Share this:
Robert Duncanson
Robert Duncanson, 19th-century American landscapist of European and African ancestry – Photo from Wikipedia

Raised in Monroe, Ohio, and trained in the family trades of house painting and carpentry, Robert Duncanson dreamed of becoming an artist. He relocated to Mt. Pleasant (now Mt. Healthy) and taught himself to paint by executing portraits, sketching nature and copying prints. 

In 1848, abolitionist minister Charles Avery commissioned him to paint Cliff Mine, Lake Superior, which launched his career as a landscape painter. By 1850, Duncanson caught the eye of Cincinnati millionaire and arts patron Nicholas Longworth and was commissioned to paint a series of murals painted on the entryway of his home (now the Taft Museum of Art).  

 

Receive our newsletter for all things Black Cincinnati!
 

 

Duncanson Grave
There are 13 relatives buried in the Duncanson family plot at Historic Woodland Cemetery in Monroe, Michigan, but only two tombstones. Robert S. Duncanson will have a tombstone installed later this year after 146 years of waiting. – Photo by Ryan Patrick Hooper

In 1853, Robert Duncanson became the first African American artist to make the traditional “grand tour” of Europe to further his art education – he even painted for Queen Victoria. Upon returning to Cincinnati, he expanded his works to include daguerreotypes for black photographersan anti-slavery panorama and portraits of several abolitionists.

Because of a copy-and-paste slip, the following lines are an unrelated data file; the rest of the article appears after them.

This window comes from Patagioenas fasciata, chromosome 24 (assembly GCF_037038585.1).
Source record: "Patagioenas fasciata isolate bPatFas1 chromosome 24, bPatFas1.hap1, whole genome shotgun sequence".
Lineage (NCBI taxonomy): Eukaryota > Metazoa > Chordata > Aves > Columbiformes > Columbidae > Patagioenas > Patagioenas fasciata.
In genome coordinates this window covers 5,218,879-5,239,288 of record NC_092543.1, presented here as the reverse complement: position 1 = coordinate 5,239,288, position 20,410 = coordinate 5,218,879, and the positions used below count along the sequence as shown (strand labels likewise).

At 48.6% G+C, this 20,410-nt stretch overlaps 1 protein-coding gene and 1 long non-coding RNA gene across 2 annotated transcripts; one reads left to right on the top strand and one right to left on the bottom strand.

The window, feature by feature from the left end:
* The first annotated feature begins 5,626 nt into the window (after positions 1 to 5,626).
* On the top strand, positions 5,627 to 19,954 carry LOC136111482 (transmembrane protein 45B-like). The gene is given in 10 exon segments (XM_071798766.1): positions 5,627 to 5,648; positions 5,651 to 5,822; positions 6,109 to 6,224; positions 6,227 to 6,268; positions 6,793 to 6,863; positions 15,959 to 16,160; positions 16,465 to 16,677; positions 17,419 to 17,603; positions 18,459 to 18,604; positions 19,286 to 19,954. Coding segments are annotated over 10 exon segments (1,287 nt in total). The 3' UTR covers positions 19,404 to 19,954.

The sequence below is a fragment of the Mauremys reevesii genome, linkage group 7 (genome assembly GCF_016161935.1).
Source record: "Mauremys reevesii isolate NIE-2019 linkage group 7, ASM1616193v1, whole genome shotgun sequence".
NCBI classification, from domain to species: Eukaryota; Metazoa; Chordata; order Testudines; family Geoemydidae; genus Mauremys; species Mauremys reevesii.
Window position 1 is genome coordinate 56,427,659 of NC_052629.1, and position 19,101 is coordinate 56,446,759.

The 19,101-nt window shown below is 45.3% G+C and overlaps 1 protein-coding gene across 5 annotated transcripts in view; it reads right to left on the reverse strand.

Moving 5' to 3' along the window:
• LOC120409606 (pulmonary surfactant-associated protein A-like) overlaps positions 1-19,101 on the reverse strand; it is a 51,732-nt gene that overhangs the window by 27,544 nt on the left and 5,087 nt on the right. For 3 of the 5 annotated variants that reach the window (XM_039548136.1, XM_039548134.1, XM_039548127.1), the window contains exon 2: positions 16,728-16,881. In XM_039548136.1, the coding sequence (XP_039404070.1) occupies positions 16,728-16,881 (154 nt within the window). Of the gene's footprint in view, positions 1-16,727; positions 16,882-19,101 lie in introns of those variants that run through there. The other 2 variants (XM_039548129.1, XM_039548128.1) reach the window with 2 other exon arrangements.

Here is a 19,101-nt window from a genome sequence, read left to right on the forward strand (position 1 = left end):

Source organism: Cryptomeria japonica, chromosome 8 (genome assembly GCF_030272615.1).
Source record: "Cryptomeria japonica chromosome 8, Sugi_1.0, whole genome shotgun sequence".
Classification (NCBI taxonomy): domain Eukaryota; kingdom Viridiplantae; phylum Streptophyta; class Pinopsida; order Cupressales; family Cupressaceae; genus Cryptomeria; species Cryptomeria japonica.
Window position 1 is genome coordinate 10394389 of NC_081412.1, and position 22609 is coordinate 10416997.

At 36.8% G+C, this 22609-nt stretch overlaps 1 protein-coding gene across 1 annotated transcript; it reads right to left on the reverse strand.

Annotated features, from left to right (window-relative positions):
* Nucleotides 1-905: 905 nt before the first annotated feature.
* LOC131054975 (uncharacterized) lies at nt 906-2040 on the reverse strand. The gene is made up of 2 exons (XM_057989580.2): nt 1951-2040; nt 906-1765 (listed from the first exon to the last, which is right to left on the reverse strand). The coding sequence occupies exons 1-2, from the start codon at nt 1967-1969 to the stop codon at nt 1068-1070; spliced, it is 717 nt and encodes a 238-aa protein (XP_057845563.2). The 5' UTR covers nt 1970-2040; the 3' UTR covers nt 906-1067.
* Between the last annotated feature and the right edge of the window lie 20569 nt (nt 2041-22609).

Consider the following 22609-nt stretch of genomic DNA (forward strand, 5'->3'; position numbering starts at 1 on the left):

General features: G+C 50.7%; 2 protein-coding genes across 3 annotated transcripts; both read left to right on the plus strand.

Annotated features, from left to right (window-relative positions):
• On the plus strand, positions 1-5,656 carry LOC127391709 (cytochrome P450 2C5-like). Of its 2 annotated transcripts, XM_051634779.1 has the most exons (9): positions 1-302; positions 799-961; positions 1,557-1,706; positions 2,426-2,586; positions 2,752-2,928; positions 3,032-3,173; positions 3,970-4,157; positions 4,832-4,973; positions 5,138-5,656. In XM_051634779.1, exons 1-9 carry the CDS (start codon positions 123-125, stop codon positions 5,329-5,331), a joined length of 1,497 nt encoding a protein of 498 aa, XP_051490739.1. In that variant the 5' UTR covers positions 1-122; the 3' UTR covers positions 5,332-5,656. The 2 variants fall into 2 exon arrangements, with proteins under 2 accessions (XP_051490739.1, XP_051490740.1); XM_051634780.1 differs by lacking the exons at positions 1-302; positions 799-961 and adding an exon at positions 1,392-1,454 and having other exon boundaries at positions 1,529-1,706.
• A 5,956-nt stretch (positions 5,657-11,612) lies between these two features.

During the Civil War, Robert Duncanson lived in Canada, where he was wellreceived as an artist. Leaving for the British Isles in 1865, he returned to Cincinnati, an internationallyrecognized artist. He began to show signs of dementia, likely the result of years of exposure to lead-based paints. While installing an exhibition in Michigan in 1872, Robert Duncanson suffered a seizure and died. He is buried in Woodland Cemetery in Monroe, Michigan.  

 

Related Article: Check out these African American Museums to Visit

 

Robert Duncanson’s murals at the Taft Museum of Art were conserved between 1994 and 2000. Likely inspired by the Ohio River Valley, the murals are now recognized as the most significant pre–Civil War domestic murals in the United States. 

Loch Long
Loch Long by Robert Duncanson – Photo from the Smithsonian

 

The Duncanson Artist-in-Residence Program was established in 1986 to honor the achievements of contemporary Black artists working in a breadth of artistic disciplines. Each year, the Taft Museum selects an artist to work directly with the public and area schools. The 2021 Duncanson Artist-in-Residence is Project Runway alum Asha Ama Bias-Daniels 

 

Sources:

The Duncanson Murals | Historic Murals at the Taft Museum
Robert S. Duncanson | African American Resources | Cincinnati History Library and Archives (cincymuseum.org) 

 

The First 28, graciously sponsored by the Greater Cincinnati Foundation, celebrates Black Cincinnatians who were the first in their fields. Each day during Black History Month, we will celebrate athletes, artists, business leaders, civil rights activists, educators, physicians and politicians.

 

The Voice of Black Cincinnati is a media company designed to educate, recognize and create opportunities for African Americans. Want to find local news, events, job posting, scholarships and a database of local Black-owned businesses? Visit our homepage, explore other articles, subscribe to our newsletter, like our Facebook page, and join our Facebook group.

 

 

Share this:

Leave a Reply

Your email address will not be published. Required fields are marked *